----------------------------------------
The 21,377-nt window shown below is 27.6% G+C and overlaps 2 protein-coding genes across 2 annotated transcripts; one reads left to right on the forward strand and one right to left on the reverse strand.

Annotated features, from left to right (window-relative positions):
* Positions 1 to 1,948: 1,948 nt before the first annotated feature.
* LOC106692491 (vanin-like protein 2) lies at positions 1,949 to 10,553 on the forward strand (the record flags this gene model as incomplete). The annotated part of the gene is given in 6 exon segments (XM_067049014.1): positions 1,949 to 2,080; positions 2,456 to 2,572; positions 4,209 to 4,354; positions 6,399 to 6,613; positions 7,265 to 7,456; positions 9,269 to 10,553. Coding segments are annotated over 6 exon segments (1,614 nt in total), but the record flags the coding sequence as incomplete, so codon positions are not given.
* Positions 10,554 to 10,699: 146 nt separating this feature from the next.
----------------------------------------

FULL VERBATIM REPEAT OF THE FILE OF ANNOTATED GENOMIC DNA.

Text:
The 21,377-nt window shown below is 27.6% G+C and overlaps 2 protein-coding genes across 2 annotated transcripts; one reads left to right on the forward strand and one right to left on the reverse strand.

Annotated features, from left to right (window-relative positions):
* Positions 1 to 1,948: 1,948 nt before the first annotated feature.
* LOC106692491 (vanin-like protein 2) lies at positions 1,949 to 10,553 on the forward strand (the record flags this gene model as incomplete). The annotated part of the gene is given in 6 exon segments (XM_067049014.1): positions 1,949 to 2,080; positions 2,456 to 2,572; positions 4,209 to 4,354; positions 6,399 to 6,613; positions 7,265 to 7,456; positions 9,269 to 10,553. Coding segments are annotated over 6 exon segments (1,614 nt in total), but the record flags the coding sequence as incomplete, so codon positions are not given.
* Positions 10,554 to 10,699: 146 nt separating this feature from the next.